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Version Twelve

Wait, you found out you had autism at 45? How could that be?

I'm going to point out that that's an unhelpful way to ask that question. The answer is "Yes", but there's an implication there that … is unhelpful. Early on in this process, I had a prediction that if I found out I was neurodivergent, I was going to be very angry, because … exactly the mindset that yields that question phrased that way. How could this be? How could this have been missed for over 40 years? Who is responsible for this! Yeah, so nobody is responsible, and calm the <expletive /> down.

But … how did you find out?

Aha! That question, about the part of my journey that got me here, from "I'm neurotypical" to "I'm NOT neurotypical", I can answer, and would like to.

I think the only way you ever figure out anything if you're neurodivergent is that somebody who knows more than you do notices something and tells you. Of course, you also have to notice, and listen, and that's not so easy. But what doesn't work (in my opinion, for me) is self-diagnosis. I have a DSM-IV; I can look up what it says and try to decide that I meet the criteria for X disorder. (An aside: "disorder" is not the greatest term, as it has negative connotations that are frankly unhelpful. When you see the word "disorder" in a mental health context, try to substitute "atypical", because that's all it means.) I've done that at times, especially in my late teens and early 20s, though not for this particular disorder. It's too easy to convince yourself of "yes" or "no".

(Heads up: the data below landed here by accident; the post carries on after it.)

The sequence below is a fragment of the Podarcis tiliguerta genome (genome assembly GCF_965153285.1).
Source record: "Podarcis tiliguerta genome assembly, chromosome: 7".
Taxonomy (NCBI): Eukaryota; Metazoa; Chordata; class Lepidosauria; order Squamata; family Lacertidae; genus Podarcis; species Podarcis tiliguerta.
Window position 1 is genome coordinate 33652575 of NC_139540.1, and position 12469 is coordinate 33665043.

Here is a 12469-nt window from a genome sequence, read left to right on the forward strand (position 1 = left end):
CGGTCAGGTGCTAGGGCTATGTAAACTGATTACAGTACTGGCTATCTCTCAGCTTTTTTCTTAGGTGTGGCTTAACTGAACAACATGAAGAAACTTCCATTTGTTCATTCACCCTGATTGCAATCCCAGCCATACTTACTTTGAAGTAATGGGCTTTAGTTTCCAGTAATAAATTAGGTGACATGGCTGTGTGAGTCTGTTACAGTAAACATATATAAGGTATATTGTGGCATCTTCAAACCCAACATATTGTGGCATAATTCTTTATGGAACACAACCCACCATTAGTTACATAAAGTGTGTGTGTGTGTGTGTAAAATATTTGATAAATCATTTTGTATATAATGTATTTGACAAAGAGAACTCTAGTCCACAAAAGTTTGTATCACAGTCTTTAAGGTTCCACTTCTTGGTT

I had, again back in my late teens or early 20s, a few friends who got various mental health diagnoses. Some of them would say, "hey, this is me; maybe it's also you". I learned not to listen to them. I mention this because while I don't remember anyone back then suggesting that I was autistic, if someone had, I wouldn't have paid it any mind.

The first time I remember someone mentioning this to me directly was from somebody I've known for a long time, though as with most of my relationships, there have been strong points and weak points. There were years I would not have considered her my friend, and then she came back. It happens. Anyway – and I don't remember when exactly this was, and trust me I have tried to figure it out – STOP.

Sorry. Um. It's 17:41 25-Apr-22, and I just found this old LiveJournal post, which stopped me dead in my thought process. I forwarded it to my clinician. That's crazy.

Anyway, sorry about that. As I was saying, there was a time, which I now know was over 11 years ago (!), when there was this … EDIT: I FOUND IT! Monday, July 9th, 2007. Who knew. And I can now say exactly what happened! I'd made a LiveJournal poll (that you probably can't see), in which the second question I asked was, "Ask a different question you'd be embarrassed to ask me." So this friend of mine responded with "Do you have Asperger's?" That's an old name (did I mention this was 2007?) for a particular flavor of autism spectrum disorder; I looked it up at the time in order to learn that. Incidentally, my clinician says that if I had been diagnosed a decade ago, that would have been my diagnosis, so when you read this, she-who-asked-me-that, the answer was "yes", though I didn't know for almost 15 years after you asked.